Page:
Our Empty Thanksgiving Table

Our table was completely empty this Thanksgiving. We had planned on a family dinner here in our dining room for 8 – Gordon and myself, our three sons, our daughter-in-law, our new baby granddaughter and a friend. We cancelled Thanksgiving dinner at 10 AM on Thanksgiving Day, right when I had been expecting to put the turkey in the oven.

At 3 AM on Thanksgiving morning our 19 year old son John, just in from college, developed abdominal pain so bad that Gordon took him to the emergency room. He was admitted to the hospital. It turns out he has a place in his small intestines that’s inflamed and infected. Don’t know why. It just happened. So they put him on IVs and started pumping him with antibiotics and talked about doing surgery. That’s when I called off Thanksgiving dinner.

John was opposed to surgery because the doctor estimated a 2 week recovery time. The next two weeks are full of projects and exams that will cap off his whole semester of studies. We prayed and reassured him. And the doctor took a “wait and see” approach to the surgery, giving him 24 hours to see if things improved.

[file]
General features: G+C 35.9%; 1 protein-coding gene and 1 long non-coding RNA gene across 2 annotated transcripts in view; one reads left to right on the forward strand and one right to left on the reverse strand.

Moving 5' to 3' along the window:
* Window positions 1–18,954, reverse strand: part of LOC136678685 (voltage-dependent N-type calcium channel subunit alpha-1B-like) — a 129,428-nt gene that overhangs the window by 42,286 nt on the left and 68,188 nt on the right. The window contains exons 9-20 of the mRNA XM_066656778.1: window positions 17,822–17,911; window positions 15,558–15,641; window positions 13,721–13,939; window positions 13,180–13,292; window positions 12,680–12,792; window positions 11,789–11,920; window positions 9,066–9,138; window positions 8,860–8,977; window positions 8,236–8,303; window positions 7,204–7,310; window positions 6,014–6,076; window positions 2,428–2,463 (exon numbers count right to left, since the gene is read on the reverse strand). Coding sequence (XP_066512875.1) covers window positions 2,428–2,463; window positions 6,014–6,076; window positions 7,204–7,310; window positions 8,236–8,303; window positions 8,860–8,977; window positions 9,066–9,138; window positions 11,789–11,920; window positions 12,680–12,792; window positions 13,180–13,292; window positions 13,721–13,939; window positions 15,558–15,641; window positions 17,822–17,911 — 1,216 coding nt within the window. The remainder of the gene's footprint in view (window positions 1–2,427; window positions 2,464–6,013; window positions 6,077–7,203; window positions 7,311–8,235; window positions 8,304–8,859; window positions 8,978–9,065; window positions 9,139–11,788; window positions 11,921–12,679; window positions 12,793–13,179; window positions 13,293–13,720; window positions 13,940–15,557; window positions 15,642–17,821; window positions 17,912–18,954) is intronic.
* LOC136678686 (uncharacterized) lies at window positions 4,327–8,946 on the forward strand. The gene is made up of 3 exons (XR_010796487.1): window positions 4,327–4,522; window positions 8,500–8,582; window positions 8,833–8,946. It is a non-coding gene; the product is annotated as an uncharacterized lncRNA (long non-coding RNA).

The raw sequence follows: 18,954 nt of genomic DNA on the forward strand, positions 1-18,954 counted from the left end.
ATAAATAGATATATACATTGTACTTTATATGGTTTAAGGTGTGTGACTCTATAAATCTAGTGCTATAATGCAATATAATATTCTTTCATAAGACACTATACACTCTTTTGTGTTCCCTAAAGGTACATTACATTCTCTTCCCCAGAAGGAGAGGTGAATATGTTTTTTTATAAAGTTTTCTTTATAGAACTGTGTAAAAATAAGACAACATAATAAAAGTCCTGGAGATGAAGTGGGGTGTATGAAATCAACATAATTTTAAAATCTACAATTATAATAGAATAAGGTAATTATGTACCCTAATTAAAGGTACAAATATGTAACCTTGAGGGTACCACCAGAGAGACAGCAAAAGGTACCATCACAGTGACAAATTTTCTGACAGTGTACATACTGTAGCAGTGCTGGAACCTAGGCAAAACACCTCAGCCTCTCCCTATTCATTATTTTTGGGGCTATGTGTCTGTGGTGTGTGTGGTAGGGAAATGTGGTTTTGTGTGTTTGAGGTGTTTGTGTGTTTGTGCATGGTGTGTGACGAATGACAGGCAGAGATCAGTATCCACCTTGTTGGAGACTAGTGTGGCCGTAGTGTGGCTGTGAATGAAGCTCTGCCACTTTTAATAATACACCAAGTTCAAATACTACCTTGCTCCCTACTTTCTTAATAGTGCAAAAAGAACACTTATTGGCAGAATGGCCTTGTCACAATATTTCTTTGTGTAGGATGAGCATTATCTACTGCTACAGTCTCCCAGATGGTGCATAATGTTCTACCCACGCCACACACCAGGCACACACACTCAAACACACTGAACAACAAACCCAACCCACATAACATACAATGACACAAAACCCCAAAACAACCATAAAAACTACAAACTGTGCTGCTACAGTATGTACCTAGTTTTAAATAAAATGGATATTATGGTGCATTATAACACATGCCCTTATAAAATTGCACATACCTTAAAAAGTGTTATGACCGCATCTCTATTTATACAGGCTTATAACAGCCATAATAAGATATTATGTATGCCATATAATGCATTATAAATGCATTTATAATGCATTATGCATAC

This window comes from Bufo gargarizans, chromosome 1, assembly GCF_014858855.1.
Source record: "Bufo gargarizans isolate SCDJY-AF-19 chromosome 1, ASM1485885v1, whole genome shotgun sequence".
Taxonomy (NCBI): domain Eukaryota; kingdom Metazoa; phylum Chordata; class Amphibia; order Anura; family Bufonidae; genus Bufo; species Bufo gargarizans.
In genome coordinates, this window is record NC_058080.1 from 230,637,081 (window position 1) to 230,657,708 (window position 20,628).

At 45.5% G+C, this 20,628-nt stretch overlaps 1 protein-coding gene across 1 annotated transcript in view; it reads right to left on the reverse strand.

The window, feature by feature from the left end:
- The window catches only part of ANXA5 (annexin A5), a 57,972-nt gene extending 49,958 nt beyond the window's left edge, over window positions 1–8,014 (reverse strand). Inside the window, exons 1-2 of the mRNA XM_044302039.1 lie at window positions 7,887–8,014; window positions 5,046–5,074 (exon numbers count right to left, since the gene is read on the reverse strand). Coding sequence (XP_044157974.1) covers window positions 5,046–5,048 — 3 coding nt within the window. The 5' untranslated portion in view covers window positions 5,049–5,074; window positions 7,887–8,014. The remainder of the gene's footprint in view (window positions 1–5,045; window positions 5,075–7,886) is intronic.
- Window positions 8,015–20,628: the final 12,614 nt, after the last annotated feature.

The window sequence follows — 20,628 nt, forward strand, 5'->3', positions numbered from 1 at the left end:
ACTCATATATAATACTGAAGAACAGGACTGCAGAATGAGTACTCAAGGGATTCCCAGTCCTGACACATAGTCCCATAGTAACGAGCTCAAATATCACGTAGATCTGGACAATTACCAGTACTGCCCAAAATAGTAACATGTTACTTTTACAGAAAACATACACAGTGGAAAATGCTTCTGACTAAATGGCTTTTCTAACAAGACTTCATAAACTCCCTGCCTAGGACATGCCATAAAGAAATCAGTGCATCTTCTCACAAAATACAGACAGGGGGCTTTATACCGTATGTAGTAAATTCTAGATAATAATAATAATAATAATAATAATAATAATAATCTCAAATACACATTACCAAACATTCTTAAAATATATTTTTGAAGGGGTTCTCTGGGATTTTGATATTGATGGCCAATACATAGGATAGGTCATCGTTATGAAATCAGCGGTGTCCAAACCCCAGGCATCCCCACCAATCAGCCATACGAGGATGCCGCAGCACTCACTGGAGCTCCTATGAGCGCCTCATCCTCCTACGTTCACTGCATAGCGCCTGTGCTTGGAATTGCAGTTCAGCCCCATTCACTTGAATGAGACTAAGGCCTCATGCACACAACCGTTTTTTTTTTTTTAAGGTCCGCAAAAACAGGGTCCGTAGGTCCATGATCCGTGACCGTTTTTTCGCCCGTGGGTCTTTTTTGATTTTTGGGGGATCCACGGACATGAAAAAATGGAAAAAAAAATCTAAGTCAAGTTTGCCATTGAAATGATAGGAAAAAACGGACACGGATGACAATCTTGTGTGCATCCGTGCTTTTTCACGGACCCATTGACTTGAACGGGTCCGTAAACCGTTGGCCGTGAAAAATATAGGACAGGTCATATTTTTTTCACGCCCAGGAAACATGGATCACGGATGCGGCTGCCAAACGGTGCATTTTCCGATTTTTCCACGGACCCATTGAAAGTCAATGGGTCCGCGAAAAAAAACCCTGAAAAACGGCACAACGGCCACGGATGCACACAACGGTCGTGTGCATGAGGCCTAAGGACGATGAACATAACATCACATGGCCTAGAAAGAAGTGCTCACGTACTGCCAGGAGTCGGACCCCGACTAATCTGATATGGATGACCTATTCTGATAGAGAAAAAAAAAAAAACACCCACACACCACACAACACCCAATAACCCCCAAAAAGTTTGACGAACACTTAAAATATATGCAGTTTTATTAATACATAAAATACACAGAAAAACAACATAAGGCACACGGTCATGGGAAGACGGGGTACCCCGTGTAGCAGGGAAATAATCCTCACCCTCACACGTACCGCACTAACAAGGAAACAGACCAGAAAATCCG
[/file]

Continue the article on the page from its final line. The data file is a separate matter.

Gordon and I ate Thanksgiving dinner at a McDonald’s in the hospital. I had a salad and Gordon had a double cheese burger. Back in the hospital room, John had a few ice chips.

Strangely enough, even with cheeseburgers and fast food salads and ice chips, Thanksgiving still happened. We were grateful that John was home and not off at college when he got sick. We couldn’t help but be grateful for the emergency room doctor who was alert enough to see that John really needed help. For the medicines that can fight infections. For the medical staff who spent Thanksgiving working. Even for that awful stuff you swallow so they can see what’s going in your stomach.

As I rode down the hospital elevator to go home, two men in rough laborer’s clothes rode down with me. I smiled and said, “Happy Thanksgiving. And they responded with a hearty “Happy Thanksgiving” back. And I knew that Thanksgiving can happen anywhere.
Even in a hospital elevator amongst strangers.

See Picture to my blog at


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